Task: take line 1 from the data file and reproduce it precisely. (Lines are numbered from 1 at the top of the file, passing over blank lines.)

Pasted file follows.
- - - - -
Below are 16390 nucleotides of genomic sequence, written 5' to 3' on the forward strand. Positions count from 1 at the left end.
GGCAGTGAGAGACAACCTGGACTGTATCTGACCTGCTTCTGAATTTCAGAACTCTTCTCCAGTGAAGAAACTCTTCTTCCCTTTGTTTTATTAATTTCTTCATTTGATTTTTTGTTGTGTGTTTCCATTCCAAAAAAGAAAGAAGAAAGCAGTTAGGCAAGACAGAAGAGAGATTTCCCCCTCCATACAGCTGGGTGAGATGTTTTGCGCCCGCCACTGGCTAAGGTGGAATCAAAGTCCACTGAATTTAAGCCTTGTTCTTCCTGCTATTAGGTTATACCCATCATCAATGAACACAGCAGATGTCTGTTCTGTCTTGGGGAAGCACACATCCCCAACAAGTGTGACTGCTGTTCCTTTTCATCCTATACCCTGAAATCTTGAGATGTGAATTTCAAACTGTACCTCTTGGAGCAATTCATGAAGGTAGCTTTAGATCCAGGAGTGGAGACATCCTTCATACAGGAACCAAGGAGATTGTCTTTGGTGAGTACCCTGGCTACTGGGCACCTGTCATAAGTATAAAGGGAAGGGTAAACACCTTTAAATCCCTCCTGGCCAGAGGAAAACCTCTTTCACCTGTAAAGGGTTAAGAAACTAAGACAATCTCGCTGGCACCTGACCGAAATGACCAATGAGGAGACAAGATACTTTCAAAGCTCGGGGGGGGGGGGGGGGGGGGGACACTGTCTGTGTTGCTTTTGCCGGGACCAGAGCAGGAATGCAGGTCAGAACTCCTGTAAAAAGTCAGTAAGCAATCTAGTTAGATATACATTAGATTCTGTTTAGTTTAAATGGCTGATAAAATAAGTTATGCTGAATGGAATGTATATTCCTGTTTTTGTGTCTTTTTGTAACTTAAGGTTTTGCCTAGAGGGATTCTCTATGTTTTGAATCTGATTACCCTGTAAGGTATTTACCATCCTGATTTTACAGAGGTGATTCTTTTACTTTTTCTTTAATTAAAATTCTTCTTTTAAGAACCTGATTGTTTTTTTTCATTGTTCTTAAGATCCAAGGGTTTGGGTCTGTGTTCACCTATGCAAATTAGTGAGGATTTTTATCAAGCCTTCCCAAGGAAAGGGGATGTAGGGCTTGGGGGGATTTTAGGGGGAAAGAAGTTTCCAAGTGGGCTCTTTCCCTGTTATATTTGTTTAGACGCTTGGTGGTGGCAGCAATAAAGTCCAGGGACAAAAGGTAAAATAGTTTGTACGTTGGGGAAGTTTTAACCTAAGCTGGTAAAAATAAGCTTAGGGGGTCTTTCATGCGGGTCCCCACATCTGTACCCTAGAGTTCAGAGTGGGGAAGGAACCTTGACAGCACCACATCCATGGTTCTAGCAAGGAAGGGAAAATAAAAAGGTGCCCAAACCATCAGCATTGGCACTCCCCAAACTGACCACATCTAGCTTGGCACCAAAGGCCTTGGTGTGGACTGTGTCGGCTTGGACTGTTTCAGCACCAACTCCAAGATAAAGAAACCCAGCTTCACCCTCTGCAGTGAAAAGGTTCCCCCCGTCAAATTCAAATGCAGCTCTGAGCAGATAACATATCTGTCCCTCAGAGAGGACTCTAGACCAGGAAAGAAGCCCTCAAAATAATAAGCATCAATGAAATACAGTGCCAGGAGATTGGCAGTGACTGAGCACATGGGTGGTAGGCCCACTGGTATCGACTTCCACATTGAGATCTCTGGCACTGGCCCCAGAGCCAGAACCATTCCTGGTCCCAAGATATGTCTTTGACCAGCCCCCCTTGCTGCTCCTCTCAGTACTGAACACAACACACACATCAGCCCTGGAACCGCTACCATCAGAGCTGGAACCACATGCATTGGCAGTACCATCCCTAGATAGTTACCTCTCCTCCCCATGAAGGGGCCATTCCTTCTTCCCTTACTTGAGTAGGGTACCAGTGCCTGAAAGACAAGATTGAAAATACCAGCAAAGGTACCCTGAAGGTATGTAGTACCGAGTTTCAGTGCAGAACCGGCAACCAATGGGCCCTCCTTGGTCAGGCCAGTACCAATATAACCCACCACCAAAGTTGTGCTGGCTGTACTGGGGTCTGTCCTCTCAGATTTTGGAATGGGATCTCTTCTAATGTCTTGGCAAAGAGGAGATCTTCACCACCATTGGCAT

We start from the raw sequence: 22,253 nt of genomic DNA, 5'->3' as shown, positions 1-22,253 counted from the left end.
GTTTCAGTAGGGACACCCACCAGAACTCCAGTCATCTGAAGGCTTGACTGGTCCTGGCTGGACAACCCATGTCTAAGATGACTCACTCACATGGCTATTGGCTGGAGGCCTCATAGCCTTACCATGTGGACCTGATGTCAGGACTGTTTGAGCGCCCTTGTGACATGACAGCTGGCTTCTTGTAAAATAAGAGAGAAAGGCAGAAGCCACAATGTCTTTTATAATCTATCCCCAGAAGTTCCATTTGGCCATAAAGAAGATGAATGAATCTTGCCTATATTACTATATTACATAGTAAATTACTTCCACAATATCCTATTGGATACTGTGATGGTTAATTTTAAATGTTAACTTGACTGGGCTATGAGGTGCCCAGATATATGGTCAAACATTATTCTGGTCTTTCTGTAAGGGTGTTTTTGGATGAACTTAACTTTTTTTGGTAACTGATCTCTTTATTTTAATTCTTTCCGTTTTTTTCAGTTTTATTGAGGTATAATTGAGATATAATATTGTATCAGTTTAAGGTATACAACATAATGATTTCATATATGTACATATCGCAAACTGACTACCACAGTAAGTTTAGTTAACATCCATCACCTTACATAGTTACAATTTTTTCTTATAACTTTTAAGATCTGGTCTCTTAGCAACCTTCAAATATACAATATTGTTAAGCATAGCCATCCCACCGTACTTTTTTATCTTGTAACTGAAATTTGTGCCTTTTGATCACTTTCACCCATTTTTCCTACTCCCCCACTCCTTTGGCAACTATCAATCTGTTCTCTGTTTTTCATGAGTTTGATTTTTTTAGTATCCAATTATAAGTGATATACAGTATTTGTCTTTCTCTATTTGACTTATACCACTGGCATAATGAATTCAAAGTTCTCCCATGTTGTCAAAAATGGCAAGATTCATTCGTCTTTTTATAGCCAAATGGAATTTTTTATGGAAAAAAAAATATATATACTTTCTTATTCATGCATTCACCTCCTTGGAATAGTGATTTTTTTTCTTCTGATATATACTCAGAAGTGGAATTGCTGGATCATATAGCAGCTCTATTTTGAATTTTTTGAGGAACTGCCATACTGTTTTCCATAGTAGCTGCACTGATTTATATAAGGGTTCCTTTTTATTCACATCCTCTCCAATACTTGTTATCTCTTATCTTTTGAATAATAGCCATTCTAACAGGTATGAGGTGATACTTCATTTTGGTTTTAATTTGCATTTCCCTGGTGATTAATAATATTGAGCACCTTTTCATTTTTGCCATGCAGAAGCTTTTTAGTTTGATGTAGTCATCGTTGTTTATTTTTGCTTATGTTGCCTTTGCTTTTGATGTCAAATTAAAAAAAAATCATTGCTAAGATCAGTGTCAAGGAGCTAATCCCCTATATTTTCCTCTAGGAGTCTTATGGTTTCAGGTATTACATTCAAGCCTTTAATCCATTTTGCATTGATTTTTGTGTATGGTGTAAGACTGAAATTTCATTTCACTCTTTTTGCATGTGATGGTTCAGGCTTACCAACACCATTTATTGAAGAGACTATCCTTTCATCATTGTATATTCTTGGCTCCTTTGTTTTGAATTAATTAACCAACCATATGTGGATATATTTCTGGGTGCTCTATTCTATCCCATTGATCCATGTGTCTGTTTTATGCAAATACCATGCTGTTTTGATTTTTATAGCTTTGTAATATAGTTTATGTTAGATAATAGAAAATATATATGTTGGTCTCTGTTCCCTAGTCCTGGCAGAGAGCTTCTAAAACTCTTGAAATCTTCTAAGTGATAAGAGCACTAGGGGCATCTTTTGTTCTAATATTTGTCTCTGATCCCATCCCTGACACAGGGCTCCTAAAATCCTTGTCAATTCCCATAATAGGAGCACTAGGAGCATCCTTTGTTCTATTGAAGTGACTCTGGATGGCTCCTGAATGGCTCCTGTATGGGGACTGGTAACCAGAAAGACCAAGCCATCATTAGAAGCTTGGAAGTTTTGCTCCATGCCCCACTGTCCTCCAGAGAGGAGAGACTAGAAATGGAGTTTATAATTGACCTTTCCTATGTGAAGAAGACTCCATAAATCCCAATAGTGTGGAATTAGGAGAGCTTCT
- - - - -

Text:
Below are 16390 nucleotides of genomic sequence, written 5' to 3' on the forward strand. Positions count from 1 at the left end.